**Zero Exponent Rule**. This principle states that any term with a 0 exponent is equal to 1. Or a0 = 1.**Identity Exponent Rule**. Any term with a 1 exponent will not change in value. Or a1 = a.**Product Rule**. When two terms with equivalent variables are multiplied by each other, their product will add their exponents. This is written as am × an = am+n**Quotient Rule**. When two terms with the same variables are divided by each other, their quotient will subtract their applicable exponents. This is seen as the formula am/an = am-n.**Negative Exponents Rule**. Any term with a negative exponent is equal to the inverse of that term over 1. This is expressed with the formula a-m = 1/am; (a/b)-m = (b/a)m.**Power of a Power Rule**. If an exponent is applied to a term already with an exponent, the term will end up being the product of the two exponents applied to it, or (am)n = amn.**Power of a Product Rule**. An exponent applied to two terms that possess unique variables needs to be applied to the respective variables, or (ab)m = am * bm.**Power of a Quotient Rule**. In fractional exponents, both the denominator and numerator will assume the exponent given, (a/b)m = am/bm.

## Simplifying Expressions with the Distributive Property

The distributive property is the property that states that any term multiplied by an expression within parentheses should be multiplied by all of the expressions on the inside. Let’s witness the distributive property in action below.

Let’s simplify the equation 2(3x + 5).

The distributive property states that a(b + c) = ab + ac. Thus, the equation becomes:

2(3x + 5) = 2(3x) + 2(5)

The resulting expression is 6x + 10.

## How to Simplify Expressions with Fractions

Certain expressions can consist of fractions, and just as with exponents, expressions with fractions also have some rules that you need to follow.

When an expression includes fractions, here's what to remember.

**Distributive property.**The distributive property a(b+c) = ab + ac, when applied to fractions, will multiply fractions separately by their numerators and denominators.**Laws of exponents.**This states that fractions will typically be the power of the quotient rule, which will subtract the exponents of the denominators and numerators.**Simplification.**Only fractions at their lowest should be expressed in the expression. Use the PEMDAS rule and be sure that no two terms possess matching variables.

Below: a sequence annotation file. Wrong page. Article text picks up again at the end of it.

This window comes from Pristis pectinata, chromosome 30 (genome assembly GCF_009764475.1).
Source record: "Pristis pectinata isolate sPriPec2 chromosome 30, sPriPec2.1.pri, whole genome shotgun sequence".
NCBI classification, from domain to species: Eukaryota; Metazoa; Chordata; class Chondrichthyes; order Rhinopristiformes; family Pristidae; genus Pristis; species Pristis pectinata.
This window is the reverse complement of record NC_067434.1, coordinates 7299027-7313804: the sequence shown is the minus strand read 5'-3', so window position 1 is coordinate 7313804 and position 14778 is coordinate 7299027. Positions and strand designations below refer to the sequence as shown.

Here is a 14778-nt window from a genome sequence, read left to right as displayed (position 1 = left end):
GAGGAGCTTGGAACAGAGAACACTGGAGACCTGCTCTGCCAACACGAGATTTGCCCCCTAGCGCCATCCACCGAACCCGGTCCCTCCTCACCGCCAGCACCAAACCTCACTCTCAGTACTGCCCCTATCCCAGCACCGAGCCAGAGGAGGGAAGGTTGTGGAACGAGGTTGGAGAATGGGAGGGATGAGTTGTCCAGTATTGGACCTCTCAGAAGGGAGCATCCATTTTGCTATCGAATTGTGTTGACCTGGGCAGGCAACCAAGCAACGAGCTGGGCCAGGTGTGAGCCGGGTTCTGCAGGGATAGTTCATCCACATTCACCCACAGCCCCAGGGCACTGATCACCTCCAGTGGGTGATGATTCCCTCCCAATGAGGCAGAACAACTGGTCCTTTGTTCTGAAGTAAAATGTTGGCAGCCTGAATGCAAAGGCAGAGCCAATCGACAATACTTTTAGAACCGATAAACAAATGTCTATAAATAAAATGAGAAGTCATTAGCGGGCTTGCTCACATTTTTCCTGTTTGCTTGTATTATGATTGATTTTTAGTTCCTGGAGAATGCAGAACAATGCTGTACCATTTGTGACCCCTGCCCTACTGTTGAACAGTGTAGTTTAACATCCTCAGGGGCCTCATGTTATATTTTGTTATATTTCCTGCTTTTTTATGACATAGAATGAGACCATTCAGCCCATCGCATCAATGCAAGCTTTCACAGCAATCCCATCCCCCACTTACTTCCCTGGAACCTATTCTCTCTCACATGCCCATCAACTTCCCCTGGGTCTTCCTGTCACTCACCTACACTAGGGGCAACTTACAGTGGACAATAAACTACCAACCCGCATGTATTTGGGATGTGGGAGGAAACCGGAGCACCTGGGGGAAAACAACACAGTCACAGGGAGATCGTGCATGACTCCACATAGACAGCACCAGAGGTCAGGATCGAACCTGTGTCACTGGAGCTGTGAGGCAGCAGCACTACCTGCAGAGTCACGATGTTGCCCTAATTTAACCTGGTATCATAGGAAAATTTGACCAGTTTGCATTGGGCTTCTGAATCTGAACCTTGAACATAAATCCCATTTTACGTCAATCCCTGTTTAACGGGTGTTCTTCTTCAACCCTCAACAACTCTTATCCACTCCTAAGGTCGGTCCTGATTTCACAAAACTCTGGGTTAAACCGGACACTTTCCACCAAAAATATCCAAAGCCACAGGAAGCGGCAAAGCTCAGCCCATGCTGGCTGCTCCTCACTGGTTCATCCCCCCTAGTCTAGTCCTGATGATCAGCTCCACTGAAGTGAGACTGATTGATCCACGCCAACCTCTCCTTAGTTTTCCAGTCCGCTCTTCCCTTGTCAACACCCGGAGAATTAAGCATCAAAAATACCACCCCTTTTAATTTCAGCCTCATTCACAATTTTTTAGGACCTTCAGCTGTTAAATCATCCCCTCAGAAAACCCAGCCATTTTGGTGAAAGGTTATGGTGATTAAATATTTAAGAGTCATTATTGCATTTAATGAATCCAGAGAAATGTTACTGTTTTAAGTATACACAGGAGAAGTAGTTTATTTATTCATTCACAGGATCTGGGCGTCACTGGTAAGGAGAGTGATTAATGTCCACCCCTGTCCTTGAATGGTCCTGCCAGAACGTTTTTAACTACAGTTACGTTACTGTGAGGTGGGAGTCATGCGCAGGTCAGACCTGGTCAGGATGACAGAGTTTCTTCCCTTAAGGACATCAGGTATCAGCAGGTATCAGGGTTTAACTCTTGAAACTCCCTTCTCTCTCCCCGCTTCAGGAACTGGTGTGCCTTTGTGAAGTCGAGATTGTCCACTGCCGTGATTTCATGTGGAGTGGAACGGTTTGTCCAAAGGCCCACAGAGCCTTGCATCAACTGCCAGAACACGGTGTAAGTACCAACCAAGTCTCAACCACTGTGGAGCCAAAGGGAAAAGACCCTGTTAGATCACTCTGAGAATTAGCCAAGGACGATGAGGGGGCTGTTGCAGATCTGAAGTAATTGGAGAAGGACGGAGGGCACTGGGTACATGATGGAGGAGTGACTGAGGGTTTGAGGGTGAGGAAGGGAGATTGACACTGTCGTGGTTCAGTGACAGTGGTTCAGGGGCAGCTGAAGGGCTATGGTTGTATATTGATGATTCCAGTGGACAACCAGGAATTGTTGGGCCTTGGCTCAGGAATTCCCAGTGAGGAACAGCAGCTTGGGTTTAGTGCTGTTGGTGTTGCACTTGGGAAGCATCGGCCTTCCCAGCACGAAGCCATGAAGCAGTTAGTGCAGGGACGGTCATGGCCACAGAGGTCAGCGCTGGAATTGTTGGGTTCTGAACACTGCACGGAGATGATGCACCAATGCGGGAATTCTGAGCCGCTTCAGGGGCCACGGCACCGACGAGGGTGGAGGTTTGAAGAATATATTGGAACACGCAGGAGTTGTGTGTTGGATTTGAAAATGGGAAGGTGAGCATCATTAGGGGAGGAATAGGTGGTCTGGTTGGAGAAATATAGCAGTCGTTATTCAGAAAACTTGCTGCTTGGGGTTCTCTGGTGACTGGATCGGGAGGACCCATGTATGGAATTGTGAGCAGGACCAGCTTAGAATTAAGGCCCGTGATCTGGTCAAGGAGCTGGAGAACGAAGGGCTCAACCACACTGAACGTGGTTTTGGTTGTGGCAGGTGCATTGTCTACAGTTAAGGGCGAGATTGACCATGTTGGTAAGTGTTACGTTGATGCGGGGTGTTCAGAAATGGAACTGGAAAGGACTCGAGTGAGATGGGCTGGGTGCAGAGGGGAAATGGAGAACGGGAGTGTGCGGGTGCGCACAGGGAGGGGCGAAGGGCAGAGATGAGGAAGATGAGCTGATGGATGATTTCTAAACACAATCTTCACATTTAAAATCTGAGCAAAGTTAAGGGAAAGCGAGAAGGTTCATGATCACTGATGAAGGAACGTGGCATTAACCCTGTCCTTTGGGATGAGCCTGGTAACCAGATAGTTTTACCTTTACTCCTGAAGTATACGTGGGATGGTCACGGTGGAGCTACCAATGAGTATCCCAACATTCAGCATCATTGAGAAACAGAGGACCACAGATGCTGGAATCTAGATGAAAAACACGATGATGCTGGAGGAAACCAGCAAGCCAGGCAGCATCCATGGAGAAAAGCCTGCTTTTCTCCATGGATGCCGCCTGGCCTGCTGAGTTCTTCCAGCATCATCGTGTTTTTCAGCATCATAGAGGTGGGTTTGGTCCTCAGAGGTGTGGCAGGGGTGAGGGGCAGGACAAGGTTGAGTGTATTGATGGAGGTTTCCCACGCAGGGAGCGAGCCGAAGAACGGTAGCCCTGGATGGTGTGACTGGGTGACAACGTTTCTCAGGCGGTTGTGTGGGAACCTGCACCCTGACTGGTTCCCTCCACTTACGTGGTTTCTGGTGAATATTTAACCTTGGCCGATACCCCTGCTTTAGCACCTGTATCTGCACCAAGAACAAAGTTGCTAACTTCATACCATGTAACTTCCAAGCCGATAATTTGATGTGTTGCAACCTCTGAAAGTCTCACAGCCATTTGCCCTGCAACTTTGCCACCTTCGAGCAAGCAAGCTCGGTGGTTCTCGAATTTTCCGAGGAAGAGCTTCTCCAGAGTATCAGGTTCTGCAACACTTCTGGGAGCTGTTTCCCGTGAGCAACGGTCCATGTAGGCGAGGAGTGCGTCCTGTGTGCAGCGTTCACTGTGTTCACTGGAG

These are the same rules that you can apply when simplifying any real numbers, whether they are binomials, decimals, square roots, logarithms, linear equations, or quadratic equations.

## Practice Questions for Simplifying Expressions

### Example 1

Simplify the equation 4(2x + 5x + 7) - 3y.

In this case, the rules that need to be noted first are PEMDAS and the distributive property. The distributive property will distribute 4 to all the expressions inside of the parentheses, while PEMDAS will dictate the order of simplification.

As a result of the distributive property, the term outside the parentheses will be multiplied by the individual terms inside.

4(2x) + 4(5x) + 4(7) - 3y

8x + 20x + 28 - 3y

When simplifying equations, remember to add the terms with the same variables, and each term should be in its most simplified form.

28x + 28 - 3y

Rearrange the equation this way:

28x - 3y + 28

### Example 2

Simplify the expression 1/3x + y/4(5x + 2)

The PEMDAS rule states that the you should begin with expressions inside parentheses, and in this example, that expression also needs the distributive property. In this scenario, the term y/4 should be distributed within the two terms within the parentheses, as seen here.

1/3x + y/4(5x) + y/4(2)

Here, let’s put aside the first term for now and simplify the terms with factors attached to them. Since we know from PEMDAS that fractions will require multiplication of their denominators and numerators separately, we will then have:

y/4 * 5x/1

The expression 5x/1 is used to keep things simple because any number divided by 1 is that same number or x/1 = x. Thus,

y(5x)/4

5xy/4

The expression y/4(2) then becomes:

y/4 * 2/1

2y/4

Thus, the overall expression is:

1/3x + 5xy/4 + 2y/4

Its final simplified version is:

1/3x + 5/4xy + 1/2y

### Example 3

Simplify the expression: (4x2 + 3y)(6x + 1)

In exponential expressions, multiplication of algebraic expressions will be used to distribute all terms to one another, which gives us the equation:

4x2(6x + 1) + 3y(6x + 1)

4x2(6x) + 4x2(1) + 3y(6x) + 3y(1)

For the first expression, the power of a power rule is applied, meaning that we’ll have to add the exponents of two exponential expressions with the same variables multiplied together and multiply their coefficients. This gives us:

24x3 + 4x2 + 18xy + 3y

Due to the fact that there are no other like terms to apply simplification to, this becomes our final answer.

## Simplifying Expressions FAQs

### What should I remember when simplifying expressions?

When simplifying algebraic expressions, keep in mind that you have to obey the exponential rule, the distributive property, and PEMDAS rules and the concept of multiplication of algebraic expressions. Finally, ensure that every term on your expression is in its most simplified form.

### How does solving equations differ from simplifying expressions?

Solving equations and simplifying expressions are vastly different, but, they can be combined the same process due to the fact that you must first simplify expressions before you solve them.